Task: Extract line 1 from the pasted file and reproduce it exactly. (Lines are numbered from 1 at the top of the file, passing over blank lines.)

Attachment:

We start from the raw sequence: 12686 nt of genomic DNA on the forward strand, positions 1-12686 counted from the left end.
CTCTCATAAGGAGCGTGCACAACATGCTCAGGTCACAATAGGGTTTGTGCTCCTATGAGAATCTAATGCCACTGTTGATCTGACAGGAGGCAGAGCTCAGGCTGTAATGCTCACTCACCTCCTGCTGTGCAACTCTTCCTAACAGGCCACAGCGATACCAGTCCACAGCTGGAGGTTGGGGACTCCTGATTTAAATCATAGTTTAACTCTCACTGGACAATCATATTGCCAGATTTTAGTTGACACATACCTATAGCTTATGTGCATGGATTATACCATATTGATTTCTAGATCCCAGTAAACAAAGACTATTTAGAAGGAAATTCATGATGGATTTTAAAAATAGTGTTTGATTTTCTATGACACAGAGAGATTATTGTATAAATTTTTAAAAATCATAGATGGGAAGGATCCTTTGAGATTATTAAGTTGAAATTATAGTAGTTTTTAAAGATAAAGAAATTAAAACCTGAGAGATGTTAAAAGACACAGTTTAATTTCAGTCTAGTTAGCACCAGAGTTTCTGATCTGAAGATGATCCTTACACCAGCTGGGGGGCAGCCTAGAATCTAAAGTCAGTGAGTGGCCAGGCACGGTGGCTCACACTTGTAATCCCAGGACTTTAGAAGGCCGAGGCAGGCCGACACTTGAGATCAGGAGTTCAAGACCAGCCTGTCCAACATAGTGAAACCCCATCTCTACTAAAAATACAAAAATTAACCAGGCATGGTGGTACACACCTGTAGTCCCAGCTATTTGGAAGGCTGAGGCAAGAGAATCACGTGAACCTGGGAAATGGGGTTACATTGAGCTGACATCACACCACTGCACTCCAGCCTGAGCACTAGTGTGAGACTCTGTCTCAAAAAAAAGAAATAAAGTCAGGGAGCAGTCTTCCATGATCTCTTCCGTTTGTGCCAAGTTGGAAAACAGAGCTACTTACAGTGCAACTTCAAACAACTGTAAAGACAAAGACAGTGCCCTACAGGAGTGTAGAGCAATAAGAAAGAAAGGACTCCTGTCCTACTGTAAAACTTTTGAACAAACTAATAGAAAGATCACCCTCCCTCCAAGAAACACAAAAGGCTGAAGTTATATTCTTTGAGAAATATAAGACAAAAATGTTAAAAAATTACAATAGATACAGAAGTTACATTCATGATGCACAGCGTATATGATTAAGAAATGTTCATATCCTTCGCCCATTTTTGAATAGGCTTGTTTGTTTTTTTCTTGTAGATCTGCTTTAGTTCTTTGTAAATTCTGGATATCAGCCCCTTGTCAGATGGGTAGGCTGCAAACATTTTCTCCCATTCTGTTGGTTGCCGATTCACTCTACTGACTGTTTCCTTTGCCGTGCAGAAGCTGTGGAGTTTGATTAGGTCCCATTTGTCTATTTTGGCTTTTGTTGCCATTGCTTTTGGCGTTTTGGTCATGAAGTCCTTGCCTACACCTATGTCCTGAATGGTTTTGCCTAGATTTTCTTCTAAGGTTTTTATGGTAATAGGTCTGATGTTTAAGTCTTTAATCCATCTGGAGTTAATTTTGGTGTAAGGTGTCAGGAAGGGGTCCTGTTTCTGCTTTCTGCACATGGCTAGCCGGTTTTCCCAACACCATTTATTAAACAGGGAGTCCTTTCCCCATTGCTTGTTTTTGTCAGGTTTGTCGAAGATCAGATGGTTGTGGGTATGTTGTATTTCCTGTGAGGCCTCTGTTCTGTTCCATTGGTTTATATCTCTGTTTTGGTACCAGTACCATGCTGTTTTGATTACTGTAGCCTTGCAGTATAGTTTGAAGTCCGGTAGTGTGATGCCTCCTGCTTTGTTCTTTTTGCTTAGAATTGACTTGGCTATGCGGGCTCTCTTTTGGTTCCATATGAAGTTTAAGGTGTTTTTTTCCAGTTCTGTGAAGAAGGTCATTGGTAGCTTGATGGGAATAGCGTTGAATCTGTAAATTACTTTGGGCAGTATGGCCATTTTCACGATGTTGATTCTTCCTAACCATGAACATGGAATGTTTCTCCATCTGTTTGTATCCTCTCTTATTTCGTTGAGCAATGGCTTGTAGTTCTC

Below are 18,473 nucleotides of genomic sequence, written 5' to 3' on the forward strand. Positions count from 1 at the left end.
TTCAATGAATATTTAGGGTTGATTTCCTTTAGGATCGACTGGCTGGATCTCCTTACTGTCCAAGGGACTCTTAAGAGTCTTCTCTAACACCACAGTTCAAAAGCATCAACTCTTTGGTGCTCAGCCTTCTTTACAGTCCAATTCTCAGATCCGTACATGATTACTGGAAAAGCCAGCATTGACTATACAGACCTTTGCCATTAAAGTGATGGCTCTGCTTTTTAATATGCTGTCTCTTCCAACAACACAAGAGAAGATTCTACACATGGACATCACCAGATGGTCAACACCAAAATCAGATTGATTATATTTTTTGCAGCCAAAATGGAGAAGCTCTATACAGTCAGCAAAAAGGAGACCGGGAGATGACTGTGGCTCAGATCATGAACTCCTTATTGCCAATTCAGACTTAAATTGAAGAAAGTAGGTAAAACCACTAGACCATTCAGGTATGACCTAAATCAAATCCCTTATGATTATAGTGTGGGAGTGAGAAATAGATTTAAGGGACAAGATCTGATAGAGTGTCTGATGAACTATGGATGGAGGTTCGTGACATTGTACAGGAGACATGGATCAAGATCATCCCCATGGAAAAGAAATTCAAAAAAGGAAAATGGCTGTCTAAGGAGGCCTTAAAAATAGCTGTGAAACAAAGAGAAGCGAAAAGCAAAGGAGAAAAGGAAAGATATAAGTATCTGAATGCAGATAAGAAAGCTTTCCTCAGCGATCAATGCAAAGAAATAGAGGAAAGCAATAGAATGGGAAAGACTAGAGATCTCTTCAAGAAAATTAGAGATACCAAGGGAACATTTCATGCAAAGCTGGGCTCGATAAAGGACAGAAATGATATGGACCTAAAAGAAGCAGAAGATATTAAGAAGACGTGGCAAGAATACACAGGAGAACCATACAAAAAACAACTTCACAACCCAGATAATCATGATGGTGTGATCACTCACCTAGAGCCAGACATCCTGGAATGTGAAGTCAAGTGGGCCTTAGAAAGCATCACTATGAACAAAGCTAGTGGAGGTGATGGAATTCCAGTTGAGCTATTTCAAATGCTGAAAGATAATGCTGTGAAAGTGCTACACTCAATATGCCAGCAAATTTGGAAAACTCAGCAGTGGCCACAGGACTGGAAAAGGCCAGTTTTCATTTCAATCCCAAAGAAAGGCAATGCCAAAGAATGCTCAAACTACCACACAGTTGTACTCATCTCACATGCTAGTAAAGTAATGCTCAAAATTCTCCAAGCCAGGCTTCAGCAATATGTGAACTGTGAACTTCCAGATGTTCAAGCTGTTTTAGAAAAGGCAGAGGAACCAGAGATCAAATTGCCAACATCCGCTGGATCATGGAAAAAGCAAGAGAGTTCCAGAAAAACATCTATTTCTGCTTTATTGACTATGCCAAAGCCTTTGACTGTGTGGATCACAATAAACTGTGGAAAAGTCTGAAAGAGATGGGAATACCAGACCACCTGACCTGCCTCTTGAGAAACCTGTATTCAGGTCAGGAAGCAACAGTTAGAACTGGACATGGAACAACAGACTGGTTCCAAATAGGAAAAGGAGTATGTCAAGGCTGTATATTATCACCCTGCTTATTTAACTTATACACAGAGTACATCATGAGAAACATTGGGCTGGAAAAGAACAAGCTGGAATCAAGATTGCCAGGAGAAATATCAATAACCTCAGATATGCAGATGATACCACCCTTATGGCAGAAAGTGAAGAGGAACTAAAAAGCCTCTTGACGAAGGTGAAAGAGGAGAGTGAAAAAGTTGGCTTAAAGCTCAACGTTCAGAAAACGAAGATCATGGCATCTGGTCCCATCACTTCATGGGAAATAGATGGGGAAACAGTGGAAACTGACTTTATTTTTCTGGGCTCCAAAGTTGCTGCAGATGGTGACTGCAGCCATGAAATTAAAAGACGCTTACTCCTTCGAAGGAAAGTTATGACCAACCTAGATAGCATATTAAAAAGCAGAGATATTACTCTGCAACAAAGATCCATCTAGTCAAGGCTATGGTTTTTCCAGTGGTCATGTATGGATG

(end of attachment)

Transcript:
We start from the raw sequence: 12686 nt of genomic DNA on the forward strand, positions 1-12686 counted from the left end.